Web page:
Bloom rightly diagnosed their illness as an inability to be human, which then leads to envy and anger. They appear to have no souls, and “unable to be Nietzsche, who has made them all belated, our resenters do not wish merely to re-proclaim the Death of God, so they turn instead to proclaiming what only can be called the death of Shakespeare.”
And there lies what Bloom calls the “irresistible anxiety”—the ideologists cannot escape the towering presence of Shakespeare, no matter how hard they try.
We can see how we have reached the point in which victimhood in academia reigns supreme coupled with Stasi-like behavior that aims to eradicate the order of things and any individual and singular voice of an earnest intellectual endeavor.
Harold Bloom was clearly a highly intelligent and learned man, but perhaps there is a deeper influence if we truly understand how he thought. His upbringing in which the Yiddish language was part of his early years (and what, in many ways, shapes a child into a full human being) penetrated and seeped into his approach to literary criticism. In many instances, language can open doors into courtyards of metaphysical uniqueness, and Bloom has acknowledged that hearing and learning came from the constant exposure to Yiddish language and culture.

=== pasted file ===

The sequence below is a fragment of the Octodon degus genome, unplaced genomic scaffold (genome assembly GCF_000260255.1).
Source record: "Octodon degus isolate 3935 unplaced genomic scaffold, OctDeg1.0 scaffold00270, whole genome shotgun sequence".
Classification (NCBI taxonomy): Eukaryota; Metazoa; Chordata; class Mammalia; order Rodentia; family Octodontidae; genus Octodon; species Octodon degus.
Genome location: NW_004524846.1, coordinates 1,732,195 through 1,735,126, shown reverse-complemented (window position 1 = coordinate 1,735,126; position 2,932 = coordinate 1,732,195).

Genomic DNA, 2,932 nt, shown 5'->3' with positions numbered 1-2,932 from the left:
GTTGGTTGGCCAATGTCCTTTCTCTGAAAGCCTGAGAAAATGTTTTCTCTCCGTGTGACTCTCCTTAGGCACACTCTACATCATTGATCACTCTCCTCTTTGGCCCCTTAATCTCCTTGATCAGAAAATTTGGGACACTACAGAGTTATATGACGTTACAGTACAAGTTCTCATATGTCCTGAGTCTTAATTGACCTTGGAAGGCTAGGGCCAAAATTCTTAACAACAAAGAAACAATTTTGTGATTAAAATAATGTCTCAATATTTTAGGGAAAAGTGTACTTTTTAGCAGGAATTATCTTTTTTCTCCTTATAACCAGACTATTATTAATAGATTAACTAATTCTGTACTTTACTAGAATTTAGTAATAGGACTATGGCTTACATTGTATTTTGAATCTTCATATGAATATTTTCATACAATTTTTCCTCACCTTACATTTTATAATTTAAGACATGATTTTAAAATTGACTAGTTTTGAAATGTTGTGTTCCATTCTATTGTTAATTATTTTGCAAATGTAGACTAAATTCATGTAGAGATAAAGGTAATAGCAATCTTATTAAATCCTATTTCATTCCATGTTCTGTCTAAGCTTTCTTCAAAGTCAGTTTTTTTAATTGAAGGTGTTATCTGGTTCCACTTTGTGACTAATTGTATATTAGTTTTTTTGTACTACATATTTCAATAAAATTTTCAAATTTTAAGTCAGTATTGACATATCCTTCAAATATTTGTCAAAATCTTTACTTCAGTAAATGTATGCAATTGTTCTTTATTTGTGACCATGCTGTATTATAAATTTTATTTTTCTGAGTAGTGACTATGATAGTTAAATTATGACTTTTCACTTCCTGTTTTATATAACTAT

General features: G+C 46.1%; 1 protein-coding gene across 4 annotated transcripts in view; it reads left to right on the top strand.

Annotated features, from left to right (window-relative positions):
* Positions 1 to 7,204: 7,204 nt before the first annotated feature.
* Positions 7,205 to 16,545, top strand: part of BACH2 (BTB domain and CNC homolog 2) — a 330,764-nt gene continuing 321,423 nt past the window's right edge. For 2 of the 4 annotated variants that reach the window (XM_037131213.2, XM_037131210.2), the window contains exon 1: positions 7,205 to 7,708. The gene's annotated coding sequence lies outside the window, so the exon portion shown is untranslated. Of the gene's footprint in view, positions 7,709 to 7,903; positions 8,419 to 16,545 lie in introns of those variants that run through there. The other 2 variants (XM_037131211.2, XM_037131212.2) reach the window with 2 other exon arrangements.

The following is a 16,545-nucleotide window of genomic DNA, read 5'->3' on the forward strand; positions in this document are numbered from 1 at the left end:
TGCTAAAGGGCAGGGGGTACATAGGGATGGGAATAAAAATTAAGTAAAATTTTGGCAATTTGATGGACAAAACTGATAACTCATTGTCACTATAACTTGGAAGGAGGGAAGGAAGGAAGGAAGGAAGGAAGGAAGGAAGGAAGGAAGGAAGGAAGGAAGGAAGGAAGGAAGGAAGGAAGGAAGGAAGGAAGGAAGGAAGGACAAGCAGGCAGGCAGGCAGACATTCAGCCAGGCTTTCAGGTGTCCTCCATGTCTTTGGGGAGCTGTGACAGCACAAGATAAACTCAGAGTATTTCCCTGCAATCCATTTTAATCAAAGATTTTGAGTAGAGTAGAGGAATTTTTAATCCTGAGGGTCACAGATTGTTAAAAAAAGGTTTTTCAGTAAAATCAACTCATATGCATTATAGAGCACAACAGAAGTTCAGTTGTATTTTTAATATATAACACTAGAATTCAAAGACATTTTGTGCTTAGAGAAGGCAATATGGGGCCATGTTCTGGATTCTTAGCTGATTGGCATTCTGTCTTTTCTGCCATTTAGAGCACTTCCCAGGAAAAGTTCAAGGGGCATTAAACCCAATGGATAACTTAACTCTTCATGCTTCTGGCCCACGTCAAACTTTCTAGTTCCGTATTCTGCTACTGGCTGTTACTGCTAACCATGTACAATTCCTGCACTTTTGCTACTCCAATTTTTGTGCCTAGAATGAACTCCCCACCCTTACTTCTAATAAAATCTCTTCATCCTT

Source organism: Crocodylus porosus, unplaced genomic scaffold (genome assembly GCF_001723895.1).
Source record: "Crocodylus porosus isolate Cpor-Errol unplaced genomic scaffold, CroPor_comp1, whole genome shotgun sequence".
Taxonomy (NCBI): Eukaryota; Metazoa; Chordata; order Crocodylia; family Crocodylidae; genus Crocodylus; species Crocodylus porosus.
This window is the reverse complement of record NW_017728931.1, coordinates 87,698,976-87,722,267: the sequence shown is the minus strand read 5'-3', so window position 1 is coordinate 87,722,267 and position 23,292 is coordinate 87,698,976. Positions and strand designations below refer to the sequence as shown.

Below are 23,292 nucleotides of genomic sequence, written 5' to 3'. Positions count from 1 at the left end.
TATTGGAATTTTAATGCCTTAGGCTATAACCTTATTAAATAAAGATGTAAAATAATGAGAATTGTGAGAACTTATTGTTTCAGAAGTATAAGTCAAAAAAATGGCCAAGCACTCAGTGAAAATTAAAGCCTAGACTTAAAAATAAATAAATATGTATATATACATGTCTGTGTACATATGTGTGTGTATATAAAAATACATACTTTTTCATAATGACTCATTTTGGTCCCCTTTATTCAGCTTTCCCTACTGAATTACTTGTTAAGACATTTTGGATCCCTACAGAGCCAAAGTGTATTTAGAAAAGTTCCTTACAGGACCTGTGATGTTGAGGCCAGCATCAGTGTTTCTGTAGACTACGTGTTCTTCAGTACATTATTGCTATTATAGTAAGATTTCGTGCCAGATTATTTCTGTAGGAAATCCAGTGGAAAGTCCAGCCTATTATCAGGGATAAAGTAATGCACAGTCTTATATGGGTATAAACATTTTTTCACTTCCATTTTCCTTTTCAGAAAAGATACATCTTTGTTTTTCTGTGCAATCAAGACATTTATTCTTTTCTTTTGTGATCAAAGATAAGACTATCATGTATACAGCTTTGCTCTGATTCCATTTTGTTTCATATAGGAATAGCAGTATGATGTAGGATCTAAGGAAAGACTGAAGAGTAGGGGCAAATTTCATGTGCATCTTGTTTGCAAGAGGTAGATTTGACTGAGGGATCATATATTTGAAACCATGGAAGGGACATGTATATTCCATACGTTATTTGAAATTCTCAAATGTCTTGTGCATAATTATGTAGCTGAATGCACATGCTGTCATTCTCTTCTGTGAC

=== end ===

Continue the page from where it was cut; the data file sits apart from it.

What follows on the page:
The first time he saw a Shakespeare, it turns out, the play was in Yiddish! Bloom recalls this happened in 1938, when he was eight years old. “The magnificent Maurice Schwartz is Shylock. But this has all been marvelously rewritten, in Yiddish—as they said, ‘farbesert’—improved.”
If we want to know why Bloom had no patience for nonsense, especially the academic variety, and why he didn’t waste time addressing ridiculous and ideologically charged theories, perhaps we should look here. It is hardly a surprise because the Yiddish culture and language have no patience for most strange or circular logic. Rather, it is a language with a great sense of humor, tied to family, personal and collective histories, even complaint. More than anything, it is a language and culture of reality and truth telling, which cuts through the nonsense. Harold Bloom certainly did all of these things and his influence (with or without anxiety) remains.